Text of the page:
In many locations today, including here in Edmonton, we have shifted to Daylight Savings Time (DST) with the traditional “spring forward” change of the clock. The theory behind DST, of course, is that adding an extra hour of sunlight to the evening brings many benefits:
- fewer road accidents and related injuries
- more evening social time
- boosts to tourism from increased outdoor activities
- electricity savings from needing fewer lights at night
These benefits are increasingly debated, especially electricity savings. Some studies show the savings exist. Other studies show they do not. I believe that although the evenings are lighter, the mornings are darker, at least at the beginning of the DST shift. In my opinion, any energy saved at night is simply moved to mornings instead. I am no scientist, though, so I could be wrong.
What concerns me are the harms associated with DST, especially its effects on sleep. I have always dreaded the idea of losing an hour of sleep each spring. Some argue it’s not really a sleep loss because you don’t actually sleep any less. The time is different, but you still sleep the same number of hours you normally would. I am not sure if that’s true or not. What I am sure of is that I feel like I slept less. And I am not alone.
Many people feel DST affects sleeping patterns and body clocks. They complain of sleepiness, headaches and stress. Sleep deprivation is known to have a negative impact on health, particularly heart health. A 2008 study, Shifts to and from Daylight Saving Time and Incidence of Myocardial Infarction by Imre Janszky and Rickard Ljungand, found heart attacks increased significantly for the first three weekdays after we spring forward. The same study, published in The New England Journal of Medicine, found DST interrupts our biological rhythms, which affects quality and length of sleep. This impact lasts for many days. It’s no wonder many of us have sleep cravings from Daylight Savings.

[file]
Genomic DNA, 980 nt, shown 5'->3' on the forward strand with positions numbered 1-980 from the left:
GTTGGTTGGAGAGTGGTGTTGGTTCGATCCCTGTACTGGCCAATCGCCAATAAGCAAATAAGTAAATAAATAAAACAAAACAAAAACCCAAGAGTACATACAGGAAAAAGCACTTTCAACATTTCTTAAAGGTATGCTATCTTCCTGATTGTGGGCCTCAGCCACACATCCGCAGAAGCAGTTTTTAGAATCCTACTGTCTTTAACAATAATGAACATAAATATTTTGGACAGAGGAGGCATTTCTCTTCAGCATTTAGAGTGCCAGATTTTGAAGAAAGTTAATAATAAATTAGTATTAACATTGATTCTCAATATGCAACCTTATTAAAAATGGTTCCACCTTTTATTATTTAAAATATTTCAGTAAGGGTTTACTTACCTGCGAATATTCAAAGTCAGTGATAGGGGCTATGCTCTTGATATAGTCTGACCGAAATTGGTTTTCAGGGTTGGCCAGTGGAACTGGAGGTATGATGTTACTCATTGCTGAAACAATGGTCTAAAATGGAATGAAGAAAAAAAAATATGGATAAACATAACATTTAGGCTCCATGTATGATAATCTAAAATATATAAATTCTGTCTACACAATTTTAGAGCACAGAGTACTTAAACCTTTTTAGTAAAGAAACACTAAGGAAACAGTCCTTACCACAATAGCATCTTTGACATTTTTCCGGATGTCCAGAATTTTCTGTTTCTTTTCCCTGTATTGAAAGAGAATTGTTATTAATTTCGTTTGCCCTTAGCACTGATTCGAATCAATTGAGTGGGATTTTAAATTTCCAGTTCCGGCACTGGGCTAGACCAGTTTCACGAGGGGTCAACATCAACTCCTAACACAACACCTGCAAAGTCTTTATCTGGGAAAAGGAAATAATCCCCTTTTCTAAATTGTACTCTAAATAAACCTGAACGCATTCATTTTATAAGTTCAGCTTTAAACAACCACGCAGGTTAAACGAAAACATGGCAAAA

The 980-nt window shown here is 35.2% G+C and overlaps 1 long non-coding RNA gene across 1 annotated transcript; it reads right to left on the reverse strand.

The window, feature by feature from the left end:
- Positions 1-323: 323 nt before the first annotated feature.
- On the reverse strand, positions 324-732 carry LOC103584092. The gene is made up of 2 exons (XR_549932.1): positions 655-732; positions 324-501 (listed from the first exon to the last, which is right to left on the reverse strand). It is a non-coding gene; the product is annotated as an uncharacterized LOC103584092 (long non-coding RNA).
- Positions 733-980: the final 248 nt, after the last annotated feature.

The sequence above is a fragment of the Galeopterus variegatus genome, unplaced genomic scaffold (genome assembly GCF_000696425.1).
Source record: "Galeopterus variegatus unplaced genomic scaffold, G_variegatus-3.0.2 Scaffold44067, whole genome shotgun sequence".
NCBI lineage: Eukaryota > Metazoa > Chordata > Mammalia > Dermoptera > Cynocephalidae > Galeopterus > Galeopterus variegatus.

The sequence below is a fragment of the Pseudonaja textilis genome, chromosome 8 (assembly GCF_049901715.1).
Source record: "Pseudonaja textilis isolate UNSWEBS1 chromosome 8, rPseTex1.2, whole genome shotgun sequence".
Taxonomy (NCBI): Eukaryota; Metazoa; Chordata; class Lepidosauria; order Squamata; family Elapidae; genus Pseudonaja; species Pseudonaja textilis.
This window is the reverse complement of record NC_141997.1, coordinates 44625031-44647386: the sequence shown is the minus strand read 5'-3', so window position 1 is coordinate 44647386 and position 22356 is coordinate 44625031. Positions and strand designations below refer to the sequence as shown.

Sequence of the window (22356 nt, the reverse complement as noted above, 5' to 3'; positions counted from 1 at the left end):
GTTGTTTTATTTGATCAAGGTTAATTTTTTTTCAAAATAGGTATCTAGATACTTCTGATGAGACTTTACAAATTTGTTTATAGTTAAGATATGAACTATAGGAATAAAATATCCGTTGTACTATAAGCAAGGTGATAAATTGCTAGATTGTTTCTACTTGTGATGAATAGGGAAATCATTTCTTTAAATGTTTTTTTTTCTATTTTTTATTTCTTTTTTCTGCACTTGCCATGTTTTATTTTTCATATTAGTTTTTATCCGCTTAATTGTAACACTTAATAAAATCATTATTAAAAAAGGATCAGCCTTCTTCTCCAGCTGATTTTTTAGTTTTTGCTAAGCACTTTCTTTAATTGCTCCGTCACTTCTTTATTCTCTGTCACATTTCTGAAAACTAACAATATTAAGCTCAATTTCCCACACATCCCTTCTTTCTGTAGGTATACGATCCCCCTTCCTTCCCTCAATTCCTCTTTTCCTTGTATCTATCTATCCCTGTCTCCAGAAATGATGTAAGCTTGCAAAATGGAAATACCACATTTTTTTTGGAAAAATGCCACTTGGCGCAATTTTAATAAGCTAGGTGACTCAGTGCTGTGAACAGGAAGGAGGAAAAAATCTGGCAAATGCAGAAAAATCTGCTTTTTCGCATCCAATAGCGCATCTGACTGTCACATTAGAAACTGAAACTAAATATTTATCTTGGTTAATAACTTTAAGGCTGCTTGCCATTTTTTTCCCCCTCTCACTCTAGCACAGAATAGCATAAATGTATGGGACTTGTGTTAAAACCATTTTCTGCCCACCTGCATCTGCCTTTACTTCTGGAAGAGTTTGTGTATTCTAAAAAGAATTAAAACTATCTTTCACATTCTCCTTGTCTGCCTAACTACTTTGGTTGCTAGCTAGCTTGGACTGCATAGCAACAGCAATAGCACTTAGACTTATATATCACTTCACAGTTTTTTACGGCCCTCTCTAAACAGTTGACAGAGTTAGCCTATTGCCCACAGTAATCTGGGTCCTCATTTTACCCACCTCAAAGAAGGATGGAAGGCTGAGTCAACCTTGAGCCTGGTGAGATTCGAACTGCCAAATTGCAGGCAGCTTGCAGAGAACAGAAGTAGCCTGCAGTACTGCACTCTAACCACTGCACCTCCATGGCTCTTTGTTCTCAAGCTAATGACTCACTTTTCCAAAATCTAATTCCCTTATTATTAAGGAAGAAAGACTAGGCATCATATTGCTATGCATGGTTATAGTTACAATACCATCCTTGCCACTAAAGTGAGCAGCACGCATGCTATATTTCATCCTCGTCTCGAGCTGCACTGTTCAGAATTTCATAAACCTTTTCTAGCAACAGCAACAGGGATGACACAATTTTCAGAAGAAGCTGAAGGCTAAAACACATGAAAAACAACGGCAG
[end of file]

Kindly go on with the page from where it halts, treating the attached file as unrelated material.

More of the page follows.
I have fibromyalgia, a chronic pain condition often marked by problems with sleep associated with unusual brain wave patterns. Since I got sick in 2008, I never sleep well enough or long enough. I can’t remember the last time I slept through the entire night. The idea that once a year, with the annual DST ritual, my already poor sleep pattern will be further interrupted is worrisome.
As I sit and write this now, I feel even more exhausted than on a usual day. I have felt worn out since the moment I woke up. Normally, my super sleepy feeling wanes around lunch time. But not today. Not even at 2 p.m. I am disconcerted by the fact that this drowsiness will likely last several days—at a time when I can least afford to be tired; I have too many assignments to worry about.
I understand why my body feels so tired with DST. It’s similar to the negative impact of jet lag that I have become too familiar with from my years of world travel. I wanted to know if there are any ways to help my body make the transition to DST, so I looked it up. It turns out some of the tips for jet lag can also help with your sleep cravings from Daylight Savings.
Here are some simple, natural suggestions.
- Take a walk or a run. Exercise stimulates serotonin and other brain chemicals connected with sleep.
- Take in some bright natural light. An hour or two should do.
- Trick the body into thinking it’s later than it is by eating dinner early.
- Avoid caffeine and alcohol—well known sleep disturbers— in the afternoons and evenings for the next several days.
Ultimately, the best solution would be to eliminate Daylight Savings Time. Since that is not likely to happen any time soon, at least not for this year, I will have to live with my sleep cravings—and enjoy the only practical DST benefit for me—my extra hour of sunlight.